Nurses and family caregivers of elderly relatives oscillated among 4 types of relationships as the caregiving situation evolved. The most common types were nurse as manager/family caregiver as worker and nurse as nurse/caregiver as patient. Contradictory role expectations created tension within these relationships.


This study by Ward-Griffin and McKeever contributes insights into long term relationships with nurses and the needs of family caregivers who provide chronic care in the home. It identifies potential conflicts in the relationship between nurses and family caregivers. The authors analysed selected findings of a study about home care for the frail elderly. It is unclear how these data fit into the context and goals of the original study. The approach to the analysis and the framework used was well described and methodologically sound.

Clinical implications were examined in the context of family caregiver stress and the effects of conflict. Caregiving is stressful. The addition of relationships that engender chronic tension and conflict increases stress. These chronic stressors, which Lazarus and Folkman describe as daily hassles, have the most negative effects on physical and mental wellbeing and should be avoided or ameliorated.1 Interventions to relieve family caregiver stress should be aimed at education, problem solving, social support, and respite.2 The findings of Ward-Griffin and McKeever suggest an imbalance in the use of these interventions by nurses. Specifically, nurses underused respite despite caregivers' vocalised needs for relief from the service provision role. Nurses rarely considered increasing their responsibilities or using other less expensive caregiving services to decrease the family caregiver's workload. These strategies were so counterproductive that eventually the caregiver became the patient and the nurse had to provide short term respite services to prevent a crisis. It would be helpful to understand the reason that nurses underused respite as an ongoing intervention to assist family caregivers. Possible explanations are that nurses were unaware of the value of respite, reluctant to refer to less expensive caregiving services, reluctant to relinquish their former role as “hands on” caregiver, unaware of alternate resources, or unable to access additional resources.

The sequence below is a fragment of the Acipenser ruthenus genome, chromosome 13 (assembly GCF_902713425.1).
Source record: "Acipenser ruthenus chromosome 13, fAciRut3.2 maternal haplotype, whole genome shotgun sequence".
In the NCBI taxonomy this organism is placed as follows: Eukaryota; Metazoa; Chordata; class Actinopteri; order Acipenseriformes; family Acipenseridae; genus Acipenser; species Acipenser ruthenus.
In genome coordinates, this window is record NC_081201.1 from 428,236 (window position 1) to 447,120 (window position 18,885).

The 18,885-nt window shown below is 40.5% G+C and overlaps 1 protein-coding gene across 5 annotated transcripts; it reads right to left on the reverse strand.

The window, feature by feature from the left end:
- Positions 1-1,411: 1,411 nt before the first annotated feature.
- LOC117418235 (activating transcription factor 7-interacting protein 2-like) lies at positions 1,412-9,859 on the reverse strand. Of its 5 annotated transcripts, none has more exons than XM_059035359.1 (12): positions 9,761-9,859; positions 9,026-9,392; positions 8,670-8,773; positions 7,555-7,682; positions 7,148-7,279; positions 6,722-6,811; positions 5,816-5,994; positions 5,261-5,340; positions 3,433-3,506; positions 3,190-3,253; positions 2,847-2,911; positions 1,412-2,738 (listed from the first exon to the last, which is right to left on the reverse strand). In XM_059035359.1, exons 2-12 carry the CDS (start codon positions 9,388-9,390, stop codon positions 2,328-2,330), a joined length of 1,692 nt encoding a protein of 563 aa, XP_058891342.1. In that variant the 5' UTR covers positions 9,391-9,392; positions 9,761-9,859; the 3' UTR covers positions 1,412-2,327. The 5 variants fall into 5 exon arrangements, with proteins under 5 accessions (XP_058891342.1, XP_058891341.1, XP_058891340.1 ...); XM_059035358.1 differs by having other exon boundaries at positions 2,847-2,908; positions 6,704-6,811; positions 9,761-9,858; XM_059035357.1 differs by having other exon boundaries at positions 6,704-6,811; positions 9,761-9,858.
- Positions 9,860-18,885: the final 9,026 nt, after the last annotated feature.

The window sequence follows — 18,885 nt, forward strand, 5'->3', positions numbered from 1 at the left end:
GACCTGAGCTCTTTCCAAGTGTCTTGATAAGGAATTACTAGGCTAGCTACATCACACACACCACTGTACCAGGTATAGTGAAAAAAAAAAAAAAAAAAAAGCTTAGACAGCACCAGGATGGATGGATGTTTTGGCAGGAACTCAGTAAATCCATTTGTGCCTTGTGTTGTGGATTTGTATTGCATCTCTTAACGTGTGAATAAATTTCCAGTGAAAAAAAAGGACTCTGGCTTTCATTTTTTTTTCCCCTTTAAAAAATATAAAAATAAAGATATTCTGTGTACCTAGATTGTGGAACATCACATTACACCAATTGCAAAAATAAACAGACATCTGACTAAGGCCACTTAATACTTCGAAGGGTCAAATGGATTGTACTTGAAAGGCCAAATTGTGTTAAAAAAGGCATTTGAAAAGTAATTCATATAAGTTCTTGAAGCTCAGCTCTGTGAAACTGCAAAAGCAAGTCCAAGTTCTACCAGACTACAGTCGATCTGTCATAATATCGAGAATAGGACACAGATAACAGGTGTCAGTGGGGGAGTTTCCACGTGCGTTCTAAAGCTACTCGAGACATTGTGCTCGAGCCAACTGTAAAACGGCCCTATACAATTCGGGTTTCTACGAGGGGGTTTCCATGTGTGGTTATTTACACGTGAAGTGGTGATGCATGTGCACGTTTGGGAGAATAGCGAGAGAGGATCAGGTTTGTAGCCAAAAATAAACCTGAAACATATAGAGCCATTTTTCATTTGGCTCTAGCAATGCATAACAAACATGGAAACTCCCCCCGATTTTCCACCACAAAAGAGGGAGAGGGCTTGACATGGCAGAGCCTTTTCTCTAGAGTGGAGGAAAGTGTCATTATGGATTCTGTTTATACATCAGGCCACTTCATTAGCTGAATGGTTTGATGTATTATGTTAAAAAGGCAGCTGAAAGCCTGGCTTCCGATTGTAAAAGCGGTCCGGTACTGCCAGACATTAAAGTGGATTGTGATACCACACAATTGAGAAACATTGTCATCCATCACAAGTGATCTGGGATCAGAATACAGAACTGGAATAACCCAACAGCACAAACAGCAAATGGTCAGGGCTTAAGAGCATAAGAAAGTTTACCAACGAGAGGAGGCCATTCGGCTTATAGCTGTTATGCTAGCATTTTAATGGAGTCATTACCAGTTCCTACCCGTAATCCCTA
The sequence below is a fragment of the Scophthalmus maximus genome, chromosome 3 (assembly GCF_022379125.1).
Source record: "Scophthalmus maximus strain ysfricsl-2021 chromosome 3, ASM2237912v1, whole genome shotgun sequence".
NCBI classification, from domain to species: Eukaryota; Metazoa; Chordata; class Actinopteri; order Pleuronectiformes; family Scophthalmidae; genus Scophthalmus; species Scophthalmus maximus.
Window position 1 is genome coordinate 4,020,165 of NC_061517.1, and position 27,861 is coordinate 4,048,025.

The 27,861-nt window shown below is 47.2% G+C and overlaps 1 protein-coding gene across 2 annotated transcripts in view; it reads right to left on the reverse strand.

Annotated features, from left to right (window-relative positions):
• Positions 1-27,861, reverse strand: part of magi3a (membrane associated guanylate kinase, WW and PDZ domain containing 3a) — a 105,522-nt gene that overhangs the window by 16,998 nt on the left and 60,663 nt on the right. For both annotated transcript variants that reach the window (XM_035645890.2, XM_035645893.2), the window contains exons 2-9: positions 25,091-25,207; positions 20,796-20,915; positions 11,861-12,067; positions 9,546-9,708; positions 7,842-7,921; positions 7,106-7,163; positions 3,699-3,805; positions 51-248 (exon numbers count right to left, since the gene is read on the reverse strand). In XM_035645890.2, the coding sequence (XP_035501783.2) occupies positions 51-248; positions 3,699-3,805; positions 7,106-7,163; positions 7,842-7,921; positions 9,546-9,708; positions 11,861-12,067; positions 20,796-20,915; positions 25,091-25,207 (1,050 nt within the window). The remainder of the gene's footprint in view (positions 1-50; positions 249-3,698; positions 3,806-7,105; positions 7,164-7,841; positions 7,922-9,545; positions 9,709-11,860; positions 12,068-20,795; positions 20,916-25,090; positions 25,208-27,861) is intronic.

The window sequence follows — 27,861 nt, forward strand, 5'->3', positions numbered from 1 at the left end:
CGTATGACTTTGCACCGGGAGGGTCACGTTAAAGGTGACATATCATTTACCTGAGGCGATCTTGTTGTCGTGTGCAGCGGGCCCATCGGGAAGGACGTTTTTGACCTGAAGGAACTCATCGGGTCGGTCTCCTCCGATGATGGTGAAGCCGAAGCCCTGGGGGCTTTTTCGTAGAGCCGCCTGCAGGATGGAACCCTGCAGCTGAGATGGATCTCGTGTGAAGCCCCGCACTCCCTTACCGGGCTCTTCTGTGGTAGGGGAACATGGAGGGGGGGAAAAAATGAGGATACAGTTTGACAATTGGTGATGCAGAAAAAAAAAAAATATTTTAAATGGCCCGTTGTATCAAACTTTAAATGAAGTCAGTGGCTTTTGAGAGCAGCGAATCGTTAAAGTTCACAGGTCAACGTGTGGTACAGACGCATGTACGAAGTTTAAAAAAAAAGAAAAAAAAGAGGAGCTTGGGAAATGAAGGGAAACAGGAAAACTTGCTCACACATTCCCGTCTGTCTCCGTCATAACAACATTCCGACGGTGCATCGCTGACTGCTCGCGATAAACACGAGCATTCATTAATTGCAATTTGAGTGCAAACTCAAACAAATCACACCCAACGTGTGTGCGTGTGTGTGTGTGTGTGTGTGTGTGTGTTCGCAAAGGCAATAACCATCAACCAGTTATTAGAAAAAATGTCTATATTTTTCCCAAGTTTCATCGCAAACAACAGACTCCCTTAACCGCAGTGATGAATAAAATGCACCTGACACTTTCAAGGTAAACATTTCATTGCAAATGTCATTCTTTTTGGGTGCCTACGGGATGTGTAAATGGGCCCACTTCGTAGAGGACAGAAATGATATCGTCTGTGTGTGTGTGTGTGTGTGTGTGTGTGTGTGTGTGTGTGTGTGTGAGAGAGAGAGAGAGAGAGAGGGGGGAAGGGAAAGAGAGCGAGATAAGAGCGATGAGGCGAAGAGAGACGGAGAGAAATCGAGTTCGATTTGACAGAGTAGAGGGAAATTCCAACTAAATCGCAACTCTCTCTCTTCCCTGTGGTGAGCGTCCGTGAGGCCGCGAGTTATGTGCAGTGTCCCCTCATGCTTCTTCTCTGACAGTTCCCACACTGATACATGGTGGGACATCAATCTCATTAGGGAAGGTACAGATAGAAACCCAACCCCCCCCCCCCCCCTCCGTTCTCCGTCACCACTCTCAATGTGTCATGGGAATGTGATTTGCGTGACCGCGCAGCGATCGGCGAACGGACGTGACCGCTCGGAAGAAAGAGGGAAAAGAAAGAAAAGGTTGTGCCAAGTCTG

• Sources of funding: Health Canada (NHRDP) Research Training Award, Canadian Nurses' Foundation Research Grant, and Helen Glass Research Award (Sigma Theta Tau Nursing Society).

  • For correspondence: Dr C Ward-Griffin, Faculty of Health Sciences, University of Western Ontario, London, ON N6A 5B8, Canada. Fax +1 519 661 3928.